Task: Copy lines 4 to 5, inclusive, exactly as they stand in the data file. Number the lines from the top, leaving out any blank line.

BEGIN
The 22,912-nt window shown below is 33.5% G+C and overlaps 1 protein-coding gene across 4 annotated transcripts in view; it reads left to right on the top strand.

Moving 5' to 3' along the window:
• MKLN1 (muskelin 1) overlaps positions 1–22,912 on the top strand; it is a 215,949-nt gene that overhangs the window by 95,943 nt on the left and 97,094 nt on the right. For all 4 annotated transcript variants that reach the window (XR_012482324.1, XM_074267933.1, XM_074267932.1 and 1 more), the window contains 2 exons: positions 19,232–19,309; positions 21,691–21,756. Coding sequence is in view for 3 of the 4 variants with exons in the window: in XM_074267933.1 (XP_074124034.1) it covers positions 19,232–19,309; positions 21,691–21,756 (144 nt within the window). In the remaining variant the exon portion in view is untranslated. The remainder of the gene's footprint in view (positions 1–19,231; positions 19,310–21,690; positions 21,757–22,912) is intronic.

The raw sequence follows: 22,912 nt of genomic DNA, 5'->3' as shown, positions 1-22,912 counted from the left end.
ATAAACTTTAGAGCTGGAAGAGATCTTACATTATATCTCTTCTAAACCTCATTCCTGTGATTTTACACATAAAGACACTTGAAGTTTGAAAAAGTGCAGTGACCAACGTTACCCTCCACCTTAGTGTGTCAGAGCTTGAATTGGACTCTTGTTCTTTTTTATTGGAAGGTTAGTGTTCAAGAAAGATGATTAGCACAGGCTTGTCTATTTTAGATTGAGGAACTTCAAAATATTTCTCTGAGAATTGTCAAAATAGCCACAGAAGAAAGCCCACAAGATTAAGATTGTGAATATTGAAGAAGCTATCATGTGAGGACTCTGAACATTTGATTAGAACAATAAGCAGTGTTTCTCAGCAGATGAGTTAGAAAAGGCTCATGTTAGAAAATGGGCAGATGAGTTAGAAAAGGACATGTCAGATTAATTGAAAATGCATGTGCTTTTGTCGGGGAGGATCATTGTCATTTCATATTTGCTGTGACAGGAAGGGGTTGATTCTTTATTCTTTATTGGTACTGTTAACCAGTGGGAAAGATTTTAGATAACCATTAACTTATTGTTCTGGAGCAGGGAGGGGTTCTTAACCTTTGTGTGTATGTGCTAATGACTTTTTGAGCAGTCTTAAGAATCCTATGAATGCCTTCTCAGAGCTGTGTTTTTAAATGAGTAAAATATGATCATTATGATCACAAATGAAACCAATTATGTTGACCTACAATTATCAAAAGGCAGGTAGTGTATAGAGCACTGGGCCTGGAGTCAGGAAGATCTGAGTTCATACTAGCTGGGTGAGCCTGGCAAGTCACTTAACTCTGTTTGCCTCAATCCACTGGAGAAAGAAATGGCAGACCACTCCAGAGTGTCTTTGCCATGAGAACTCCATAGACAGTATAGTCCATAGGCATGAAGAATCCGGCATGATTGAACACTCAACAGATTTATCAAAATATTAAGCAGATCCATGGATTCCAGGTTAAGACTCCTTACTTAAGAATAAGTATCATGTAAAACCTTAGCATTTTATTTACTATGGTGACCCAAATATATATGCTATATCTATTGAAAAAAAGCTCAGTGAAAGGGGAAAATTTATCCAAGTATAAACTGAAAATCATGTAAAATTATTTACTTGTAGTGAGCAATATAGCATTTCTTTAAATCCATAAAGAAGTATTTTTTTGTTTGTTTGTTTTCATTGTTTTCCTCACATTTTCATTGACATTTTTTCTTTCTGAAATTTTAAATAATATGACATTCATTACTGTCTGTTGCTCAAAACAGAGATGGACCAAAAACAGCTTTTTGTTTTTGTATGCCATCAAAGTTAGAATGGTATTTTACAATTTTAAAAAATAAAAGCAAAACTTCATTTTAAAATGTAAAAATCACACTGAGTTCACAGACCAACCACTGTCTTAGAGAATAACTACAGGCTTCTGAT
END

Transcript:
The raw sequence follows: 22,912 nt of genomic DNA, 5'->3' as shown, positions 1-22,912 counted from the left end.
ATAAACTTTAGAGCTGGAAGAGATCTTACATTATATCTCTTCTAAACCTCATTCCTGTGATTTTACACATAAAGACACTTGAAGTTTGAAAAAGTGCAGTGACCAACGTTACCCTCCACCTTAGTGTGTCAGAGCTTGAATTGGACTCTTGTTCTTTTTTATTGGAAGGTTAGTGTTCAAGAAAGATGATTAGCACAGGCTTGTCTATTTTAGATTGAGGAACTTCAAAATATTTCTCTGAGAATTGTCAAAATAGCCACAGAAGAAAGCCCACAAGATTAAGATTGTGAATATTGAAGAAGCTATCATGTGAGGACTCTGAACATTTGATTAGAACAATAAGCAGTGTTTCTCAGCAGATGAGTTAGAAAAGGCTCATGTTAGAAAATGGGCAGATGAGTTAGAAAAGGACATGTCAGATTAATTGAAAATGCATGTGCTTTTGTCGGGGAGGATCATTGTCATTTCATATTTGCTGTGACAGGAAGGGGTTGATTCTTTATTCTTTATTGGTACTGTTAACCAGTGGGAAAGATTTTAGATAACCATTAACTTATTGTTCTGGAGCAGGGAGGGGTTCTTAACCTTTGTGTGTATGTGCTAATGACTTTTTGAGCAGTCTTAAGAATCCTATGAATGCCTTCTCAGAGCTGTGTTTTTAAATGAGTAAAATATGATCATTATGATCACAAATGAAACCAATTATGTTGACCTACAATTATCAAAAGGCAGGTAGTGTATAGAGCACTGGGCCTGGAGTCAGGAAGATCTGAGTTCATACTAGCTGGGTGAGCCTGGCAAGTCACTTAACTCTGTTTGCCTCAATCCACTGGAGAAAGAAATGGCAGACCACTCCAGAGTGTCTTTGCCATGAGAACTCCATAGACAGTATAGTCCATAGGCATGAAGAATCCGGCATGATTGAACACTCAACAGATTTATCAAAATATTAAGCAGATCCATGGATTCCAGGTTAAGACTCCTTACTTAAGAATAAGTATCATGTAAAACCTTAGCATTTTATTTACTATGGTGACCCAAATATATATGCTATATCTATTGAAAAAAAGCTCAGTGAAAGGGGAAAATTTATCCAAGTATAAACTGAAAATCATGTAAAATTATTTACTTGTAGTGAGCAATATAGCATTTCTTTAAATCCATAAAGAAGTATTTTTTTGTTTGTTTGTTTTCATTGTTTTCCTCACATTTTCATTGACATTTTTTCTTTCTGAAATTTTAAATAATATGACATTCATTACTGTCTGTTGCTCAAAACAGAGATGGACCAAAAACAGCTTTTTGTTTTTGTATGCCATCAAAGTTAGAATGGTATTTTACAATTTTAAAAAATAAAAGCAAAACTTCATTTTAAAATGTAAAAATCACACTGAGTTCACAGACCAACCACTGTCTTAGAGAATAACTACAGGCTTCTGAT